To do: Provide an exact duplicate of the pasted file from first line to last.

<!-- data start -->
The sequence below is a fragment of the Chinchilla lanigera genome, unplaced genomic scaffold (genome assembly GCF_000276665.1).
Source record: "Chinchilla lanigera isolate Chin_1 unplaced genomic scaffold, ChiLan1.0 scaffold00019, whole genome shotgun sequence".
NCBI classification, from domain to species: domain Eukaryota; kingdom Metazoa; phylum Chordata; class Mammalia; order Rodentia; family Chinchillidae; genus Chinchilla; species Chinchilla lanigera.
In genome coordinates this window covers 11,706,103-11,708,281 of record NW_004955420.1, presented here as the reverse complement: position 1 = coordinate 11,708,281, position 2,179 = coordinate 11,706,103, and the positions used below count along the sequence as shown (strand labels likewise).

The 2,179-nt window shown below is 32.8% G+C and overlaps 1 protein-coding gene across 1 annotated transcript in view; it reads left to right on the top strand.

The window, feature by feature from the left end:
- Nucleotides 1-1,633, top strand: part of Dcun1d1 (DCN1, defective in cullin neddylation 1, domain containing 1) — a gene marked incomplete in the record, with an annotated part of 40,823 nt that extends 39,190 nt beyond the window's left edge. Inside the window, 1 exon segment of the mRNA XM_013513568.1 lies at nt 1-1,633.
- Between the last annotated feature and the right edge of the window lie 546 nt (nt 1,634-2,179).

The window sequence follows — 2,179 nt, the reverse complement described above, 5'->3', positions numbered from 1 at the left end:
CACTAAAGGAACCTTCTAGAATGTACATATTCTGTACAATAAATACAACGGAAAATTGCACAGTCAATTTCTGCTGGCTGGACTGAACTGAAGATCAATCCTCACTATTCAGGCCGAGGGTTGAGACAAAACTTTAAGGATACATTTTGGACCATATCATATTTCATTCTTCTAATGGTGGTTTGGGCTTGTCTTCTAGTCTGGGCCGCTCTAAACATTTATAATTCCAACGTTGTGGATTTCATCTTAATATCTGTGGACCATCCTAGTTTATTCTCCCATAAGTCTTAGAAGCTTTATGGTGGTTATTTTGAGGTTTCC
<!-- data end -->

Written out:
The sequence below is a fragment of the Chinchilla lanigera genome, unplaced genomic scaffold (genome assembly GCF_000276665.1).
Source record: "Chinchilla lanigera isolate Chin_1 unplaced genomic scaffold, ChiLan1.0 scaffold00019, whole genome shotgun sequence".
NCBI classification, from domain to species: domain Eukaryota; kingdom Metazoa; phylum Chordata; class Mammalia; order Rodentia; family Chinchillidae; genus Chinchilla; species Chinchilla lanigera.
In genome coordinates this window covers 11,706,103-11,708,281 of record NW_004955420.1, presented here as the reverse complement: position 1 = coordinate 11,708,281, position 2,179 = coordinate 11,706,103, and the positions used below count along the sequence as shown (strand labels likewise).

The 2,179-nt window shown below is 32.8% G+C and overlaps 1 protein-coding gene across 1 annotated transcript in view; it reads left to right on the top strand.

The window, feature by feature from the left end:
- Nucleotides 1-1,633, top strand: part of Dcun1d1 (DCN1, defective in cullin neddylation 1, domain containing 1) — a gene marked incomplete in the record, with an annotated part of 40,823 nt that extends 39,190 nt beyond the window's left edge. Inside the window, 1 exon segment of the mRNA XM_013513568.1 lies at nt 1-1,633.
- Between the last annotated feature and the right edge of the window lie 546 nt (nt 1,634-2,179).

The window sequence follows — 2,179 nt, the reverse complement described above, 5'->3', positions numbered from 1 at the left end:
CACTAAAGGAACCTTCTAGAATGTACATATTCTGTACAATAAATACAACGGAAAATTGCACAGTCAATTTCTGCTGGCTGGACTGAACTGAAGATCAATCCTCACTATTCAGGCCGAGGGTTGAGACAAAACTTTAAGGATACATTTTGGACCATATCATATTTCATTCTTCTAATGGTGGTTTGGGCTTGTCTTCTAGTCTGGGCCGCTCTAAACATTTATAATTCCAACGTTGTGGATTTCATCTTAATATCTGTGGACCATCCTAGTTTATTCTCCCATAAGTCTTAGAAGCTTTATGGTGGTTATTTTGAGGTTTCC